That’s why I take fiction seriously. Because it ought to be helping us deal with real life, since fiction is actually far simpler.

So demanding it be perfect is demanding something you are never going to see in this life. And demanding it be compelling is pointless. Because most fiction can’t force you to be compelled, you have to choose whether to care or not. And it’s no big surprise that those who don’t care about fictional events on the basis that it’s boring will not care about real events in a deep way.

Life is most definitely stranger than fiction, and the best fiction reminds us of that fact so we can become more flexible.

Those are my thoughts for now, until next time–Natasha.

How to recognize a weasel.

I have finally watched the new “Beauty and the Beast.” I didn’t actually want to buy it or go see it in theaters but by a stroke of luck I got the opportunity to see it for free and judge if it was as bad as I thought.

It was exactly what I expected.

Now, I post unpopular opinions so often on this blog that I take it a lot of my readers must share them, but if you liked this movie, I can sort of see why.

The visuals were a lot better than the old one. The singing was better, I thought. I won’t say I didn’t feel a little moved by “Tale as old as time.” The only song of that film I’ve always liked. Nor was I too upset that “Human Again” was removed, which I never liked. (I never liked any of the other songs, for whatever reason. Just like I liked all the Lion King songs except the ever popular Hakuna Matata.)

I will say the Beast was pretty charming. /he seemd older as a beast, but it worked for him really well. I also never cared overmuch for him in the old one, so it was an imporvement.

But I will always say Emma Watson was the wrong choice for Belle, exspecially without revising Belle’s character at all. Gosh, I never could stand her anyway.

What is jusst killing is that I have a lot in commom with Belle, and yet I find her just so annoying.

That said, I was not unbiased going into this film. Nor was I unibased on the religious front. IF you know what I mean.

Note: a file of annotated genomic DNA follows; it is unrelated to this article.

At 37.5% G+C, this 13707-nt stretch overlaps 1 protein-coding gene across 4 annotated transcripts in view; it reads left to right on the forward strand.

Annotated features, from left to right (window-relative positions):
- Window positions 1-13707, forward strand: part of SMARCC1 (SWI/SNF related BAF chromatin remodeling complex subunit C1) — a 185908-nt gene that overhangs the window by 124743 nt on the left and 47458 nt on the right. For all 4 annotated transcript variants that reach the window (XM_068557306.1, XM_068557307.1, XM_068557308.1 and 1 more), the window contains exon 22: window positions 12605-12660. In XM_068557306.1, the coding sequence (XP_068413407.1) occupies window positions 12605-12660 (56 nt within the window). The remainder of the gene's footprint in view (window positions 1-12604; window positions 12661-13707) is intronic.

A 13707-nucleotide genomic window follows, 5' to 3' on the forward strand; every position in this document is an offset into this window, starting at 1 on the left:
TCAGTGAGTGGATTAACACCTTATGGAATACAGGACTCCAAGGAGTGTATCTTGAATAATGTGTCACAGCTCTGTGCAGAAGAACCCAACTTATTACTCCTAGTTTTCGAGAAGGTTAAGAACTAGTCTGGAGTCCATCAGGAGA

So it’s no surpirse I didn’t like it. I thought some moments were right, and I felt something, but other moments just took me down from the high.

Now to ge tinto my actual problems with it.

The film had a big Gay sticker stamped right across its forehead. I’ve watched lot sof films featuring gay characters simply because they seem to be  token character now. But not as many that were so clearly trying to make a statement. And to get into kids heads.

AM I exaggerating?

Well let’s explore that. When a movie has a man commenting on the proportions of another man in a creepy way, has a man dressed as a woman told to “be free,” has a freaking teapot tell a guy that he cold do better than Gaston…nope. Not exaggerating.

Can I just say that I’ve never approved of sex jokes and references in kid’s films even when they were limited to the hetero-sexual. I think kids just don’t need to hear that crud.

But it’s even worse when it’s done in this manner. Sly, sneaking; surreptitious.

This may sound weird, but I actually prefer bawdy jokes that are said in a bawdy way just because the people saying them at least are acknowledging that they’re inappropriate. But I don’t like this highly controversial subject treated as admirable and normal and romantic by a freaking remake of an old kid’s movie. Hasn’t anyone in the audience ever heard of propaganda?

Sorry, sorry, I’m getting a little carried away. I’m sure plenty of parents didn’t let their kids watch it. And I wouldn’t let my kids watch it. I was actually glad that my young cousin was out of the room for pretty much every bad moment of the movie.

It’s no secret that I’m not progressive in my views. I don’t excuse any of the film-writers who were for making this film because what they did was still wrong.